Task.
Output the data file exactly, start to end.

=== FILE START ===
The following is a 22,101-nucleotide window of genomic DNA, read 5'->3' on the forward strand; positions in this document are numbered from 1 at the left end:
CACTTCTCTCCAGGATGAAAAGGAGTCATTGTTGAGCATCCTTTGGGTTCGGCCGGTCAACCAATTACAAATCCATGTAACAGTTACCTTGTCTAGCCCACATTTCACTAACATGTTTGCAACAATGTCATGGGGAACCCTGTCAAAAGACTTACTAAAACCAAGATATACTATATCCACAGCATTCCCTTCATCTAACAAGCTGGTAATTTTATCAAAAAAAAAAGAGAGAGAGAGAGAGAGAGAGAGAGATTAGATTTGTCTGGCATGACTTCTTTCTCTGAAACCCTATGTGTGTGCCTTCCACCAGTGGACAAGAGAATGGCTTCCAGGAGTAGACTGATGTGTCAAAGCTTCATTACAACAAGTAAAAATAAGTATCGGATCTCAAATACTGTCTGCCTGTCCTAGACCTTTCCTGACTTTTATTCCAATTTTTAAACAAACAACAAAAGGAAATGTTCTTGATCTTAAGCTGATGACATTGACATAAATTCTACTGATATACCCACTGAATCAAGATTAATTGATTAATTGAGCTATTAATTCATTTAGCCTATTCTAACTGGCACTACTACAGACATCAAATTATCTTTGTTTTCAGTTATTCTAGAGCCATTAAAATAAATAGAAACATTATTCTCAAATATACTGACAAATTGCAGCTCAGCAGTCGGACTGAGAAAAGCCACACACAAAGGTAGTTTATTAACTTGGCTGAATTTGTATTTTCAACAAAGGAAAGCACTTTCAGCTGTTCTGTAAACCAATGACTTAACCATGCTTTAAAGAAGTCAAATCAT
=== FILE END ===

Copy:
The following is a 22,101-nucleotide window of genomic DNA, read 5'->3' on the forward strand; positions in this document are numbered from 1 at the left end:
CACTTCTCTCCAGGATGAAAAGGAGTCATTGTTGAGCATCCTTTGGGTTCGGCCGGTCAACCAATTACAAATCCATGTAACAGTTACCTTGTCTAGCCCACATTTCACTAACATGTTTGCAACAATGTCATGGGGAACCCTGTCAAAAGACTTACTAAAACCAAGATATACTATATCCACAGCATTCCCTTCATCTAACAAGCTGGTAATTTTATCAAAAAAAAAAGAGAGAGAGAGAGAGAGAGAGAGAGATTAGATTTGTCTGGCATGACTTCTTTCTCTGAAACCCTATGTGTGTGCCTTCCACCAGTGGACAAGAGAATGGCTTCCAGGAGTAGACTGATGTGTCAAAGCTTCATTACAACAAGTAAAAATAAGTATCGGATCTCAAATACTGTCTGCCTGTCCTAGACCTTTCCTGACTTTTATTCCAATTTTTAAACAAACAACAAAAGGAAATGTTCTTGATCTTAAGCTGATGACATTGACATAAATTCTACTGATATACCCACTGAATCAAGATTAATTGATTAATTGAGCTATTAATTCATTTAGCCTATTCTAACTGGCACTACTACAGACATCAAATTATCTTTGTTTTCAGTTATTCTAGAGCCATTAAAATAAATAGAAACATTATTCTCAAATATACTGACAAATTGCAGCTCAGCAGTCGGACTGAGAAAAGCCACACACAAAGGTAGTTTATTAACTTGGCTGAATTTGTATTTTCAACAAAGGAAAGCACTTTCAGCTGTTCTGTAAACCAATGACTTAACCATGCTTTAAAGAAGTCAAATCAT